How is your index fund constructed?
Passive index investing works, but not all indexes are created equal. Some of the most common indexes, such as the S&P 500, are heavily tilted toward growth stocks and away from value stocks.
Why should this matter to you? Three important reasons:
First, based on today’s valuations, growth stocks are historically very expensive compared to value stocks. Growth stock valuations are currently 33% above their long-term average, whereas value stocks are only 11% above that level. The price you pay for your investments matters, and higher valuations imply lower future expected returns.
Second, value stocks tend to perform better in inflationary environments. Inflation is currently hovering around 7%. While we don’t know how long high inflation will last, it is a real risk that investors need to consider.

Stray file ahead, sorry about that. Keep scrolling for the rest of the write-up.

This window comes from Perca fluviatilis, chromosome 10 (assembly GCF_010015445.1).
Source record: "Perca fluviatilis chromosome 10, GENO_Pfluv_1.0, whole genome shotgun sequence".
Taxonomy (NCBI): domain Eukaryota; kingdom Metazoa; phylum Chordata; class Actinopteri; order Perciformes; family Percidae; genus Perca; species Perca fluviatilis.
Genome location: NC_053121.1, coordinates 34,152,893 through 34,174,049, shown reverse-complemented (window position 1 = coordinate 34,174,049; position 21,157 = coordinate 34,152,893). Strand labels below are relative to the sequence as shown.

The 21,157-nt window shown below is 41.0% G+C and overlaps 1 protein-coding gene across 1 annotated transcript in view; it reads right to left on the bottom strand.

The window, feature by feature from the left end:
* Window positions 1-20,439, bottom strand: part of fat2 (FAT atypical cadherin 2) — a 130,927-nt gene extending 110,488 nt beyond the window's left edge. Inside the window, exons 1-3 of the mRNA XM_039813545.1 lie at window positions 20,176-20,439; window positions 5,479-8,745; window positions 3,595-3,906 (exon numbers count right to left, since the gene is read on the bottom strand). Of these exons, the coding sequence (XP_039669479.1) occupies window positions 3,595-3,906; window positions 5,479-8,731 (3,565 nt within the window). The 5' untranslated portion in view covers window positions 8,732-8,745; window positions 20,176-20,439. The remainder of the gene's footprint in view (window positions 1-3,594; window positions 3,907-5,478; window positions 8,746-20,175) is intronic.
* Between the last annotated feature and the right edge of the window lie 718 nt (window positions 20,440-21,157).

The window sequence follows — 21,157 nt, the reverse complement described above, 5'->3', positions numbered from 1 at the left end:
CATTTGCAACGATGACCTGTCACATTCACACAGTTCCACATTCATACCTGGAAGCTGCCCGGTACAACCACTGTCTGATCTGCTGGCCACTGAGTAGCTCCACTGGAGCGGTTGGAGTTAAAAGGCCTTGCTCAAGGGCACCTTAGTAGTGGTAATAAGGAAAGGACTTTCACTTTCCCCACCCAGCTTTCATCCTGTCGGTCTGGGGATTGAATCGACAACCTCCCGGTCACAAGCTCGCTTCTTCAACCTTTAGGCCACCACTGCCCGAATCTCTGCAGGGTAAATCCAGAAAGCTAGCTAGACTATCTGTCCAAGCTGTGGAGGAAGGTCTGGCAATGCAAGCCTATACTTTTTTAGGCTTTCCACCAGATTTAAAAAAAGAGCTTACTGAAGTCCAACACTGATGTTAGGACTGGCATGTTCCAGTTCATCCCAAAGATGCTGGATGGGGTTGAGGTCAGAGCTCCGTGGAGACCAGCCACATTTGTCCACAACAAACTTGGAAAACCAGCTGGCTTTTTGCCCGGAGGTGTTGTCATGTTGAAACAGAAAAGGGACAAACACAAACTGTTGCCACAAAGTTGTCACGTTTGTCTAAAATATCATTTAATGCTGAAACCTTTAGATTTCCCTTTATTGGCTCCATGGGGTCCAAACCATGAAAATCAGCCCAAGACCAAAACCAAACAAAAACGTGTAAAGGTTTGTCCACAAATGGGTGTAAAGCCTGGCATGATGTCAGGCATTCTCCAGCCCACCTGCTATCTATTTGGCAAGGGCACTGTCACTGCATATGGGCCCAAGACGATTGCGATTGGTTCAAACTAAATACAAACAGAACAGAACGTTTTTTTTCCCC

Third, and perhaps most important, value stocks tend to outperform growth stocks over the long run. On average, they have outperformed growth stocks by 4.54% annually since 1928. This trend doesn’t hold true in all market environments, with the last decade being a notable example. If history is our guide, any investor that has a portfolio tilted toward growth stocks is likely to have lower lifetime returns.
The most common indexes such as the Dow Jones, S&P 500, Russell 2000, and NASDAQ, are created by committees for purposes that are entirely unrelated to portfolio management. As the passive investing trend took off over the past few decades, these indexes served as convenient models for index funds. But the true benefits of index investing (lower portfolio costs as well as avoiding the stock picking and market timing errors of human fund managers) are entirely achievable with more intelligently created indexes.
It pays to know what you own.